Affordable Hepatitis Drug Brings New Hope to Millions | Health Info
Kuala Lumpur, Malaysia – Malaysia registered the world’s first affordable – and effective – new drug for hepatitis C, offering hope for an affordable treatment for millions of people globally at risk for a disease with few symptoms early, is difficult to diagnose and is often seen as a âsilent killerâ.
The drug, ravidasvir, was approved for use with an existing drug, sofosbuvir, in June, five years after the Malaysian government partnered with the Drugs for Neglected Diseases (DNDi) initiative, a collaborative research organization on non-profit drugs to develop the drug.
âWe decided to work with middle-income countries to try to develop an effective treatment,â said Jean-Michel Piedagnel, director of DNDi Southeast Asia. “We have started the clinical trial in Malaysia and Thailand saying that we will also bring affordable treatment to market.”
The new drug is a direct-acting antiviral (DAA) developed with Pharco, an Egyptian generic drug maker, and is an effort to increase competition in a market dominated by the world’s largest pharmaceutical companies. Sofosbuvir – the first DAA – gained approval in the United States in 2013.
According to the World Health Organization, some 71 million people around the world are living with hepatitis C, a blood-borne virus that can cause cirrhosis and is one of the main causes of liver cancer. There is no vaccine for the disease, which often has no particular symptoms until the liver is infected.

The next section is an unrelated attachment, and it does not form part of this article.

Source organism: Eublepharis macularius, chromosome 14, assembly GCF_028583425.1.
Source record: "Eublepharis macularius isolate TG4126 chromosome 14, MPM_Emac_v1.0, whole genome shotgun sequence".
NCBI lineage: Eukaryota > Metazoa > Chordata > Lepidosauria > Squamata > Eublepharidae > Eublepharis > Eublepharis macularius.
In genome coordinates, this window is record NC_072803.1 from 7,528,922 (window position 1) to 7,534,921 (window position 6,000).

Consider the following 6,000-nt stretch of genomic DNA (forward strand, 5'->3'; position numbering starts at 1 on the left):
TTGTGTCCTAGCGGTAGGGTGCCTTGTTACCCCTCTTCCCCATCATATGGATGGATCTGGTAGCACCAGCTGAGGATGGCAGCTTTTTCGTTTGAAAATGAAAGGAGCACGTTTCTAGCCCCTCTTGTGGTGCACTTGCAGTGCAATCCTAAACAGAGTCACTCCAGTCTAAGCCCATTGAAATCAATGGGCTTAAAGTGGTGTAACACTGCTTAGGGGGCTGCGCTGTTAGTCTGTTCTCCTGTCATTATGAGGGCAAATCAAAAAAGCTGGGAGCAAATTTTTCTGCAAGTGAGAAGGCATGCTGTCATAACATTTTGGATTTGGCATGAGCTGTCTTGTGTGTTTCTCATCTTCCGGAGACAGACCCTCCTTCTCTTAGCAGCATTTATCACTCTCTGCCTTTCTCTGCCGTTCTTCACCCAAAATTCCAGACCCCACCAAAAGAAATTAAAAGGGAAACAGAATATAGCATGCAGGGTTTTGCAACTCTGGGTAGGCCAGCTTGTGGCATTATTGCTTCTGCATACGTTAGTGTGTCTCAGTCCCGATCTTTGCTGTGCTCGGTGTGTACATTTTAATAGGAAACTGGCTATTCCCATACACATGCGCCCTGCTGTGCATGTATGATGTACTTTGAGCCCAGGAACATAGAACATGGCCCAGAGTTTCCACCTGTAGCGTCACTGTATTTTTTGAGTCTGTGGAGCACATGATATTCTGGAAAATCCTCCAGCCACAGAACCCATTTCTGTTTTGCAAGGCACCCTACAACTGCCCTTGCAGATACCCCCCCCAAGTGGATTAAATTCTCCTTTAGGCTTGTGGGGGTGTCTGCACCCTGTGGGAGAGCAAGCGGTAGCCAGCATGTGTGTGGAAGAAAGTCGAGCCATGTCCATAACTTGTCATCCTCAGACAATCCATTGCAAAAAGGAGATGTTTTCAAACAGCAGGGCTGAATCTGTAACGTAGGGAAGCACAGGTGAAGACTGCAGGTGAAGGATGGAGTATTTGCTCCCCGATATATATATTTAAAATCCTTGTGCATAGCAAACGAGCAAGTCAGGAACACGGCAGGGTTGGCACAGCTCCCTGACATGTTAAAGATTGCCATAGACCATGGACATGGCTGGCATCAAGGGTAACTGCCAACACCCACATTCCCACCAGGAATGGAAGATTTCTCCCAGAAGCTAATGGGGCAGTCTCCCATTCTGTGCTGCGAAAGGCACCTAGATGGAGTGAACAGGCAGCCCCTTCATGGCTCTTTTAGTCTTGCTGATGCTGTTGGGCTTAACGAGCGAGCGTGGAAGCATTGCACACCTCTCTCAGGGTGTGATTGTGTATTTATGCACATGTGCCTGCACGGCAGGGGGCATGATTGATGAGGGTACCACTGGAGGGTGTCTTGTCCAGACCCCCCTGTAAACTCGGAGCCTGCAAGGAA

For years the disease has been treated with a range of drugs which have had debilitating side effects and often made people feel worse.
DAAs were a ârevolutionâ, according to Piedagnel, offering patients, for the first time, an effective remedy and fewer side effects.
But sofosbuvir – under patent from US drug maker Gilead – was expensive and out of reach of many middle-income and developing countries. “Hepatitis C drugs have always been very expensive in the Western Pacific region because we only have high and middle income countries, classified by the World Bank,” Dr Po-Lin Chan explained, WHO chief medical officer for viral hepatitis.
China, Malaysia and Thailand were among the countries excluded from Gilead’s voluntary licenses in 2014.
That year, a study from the University of Malaysia estimated that at least 400,000 people lived in Malaysia with hepatitis C.
Among them was Ng Song Ping, 49.
Illness had drained him of all energy.
âEven though I was working just a little, I was exhausted, drowsy, couldn’t work for long,â he said. âEven taking a shower, eating, watching TV made me tired. “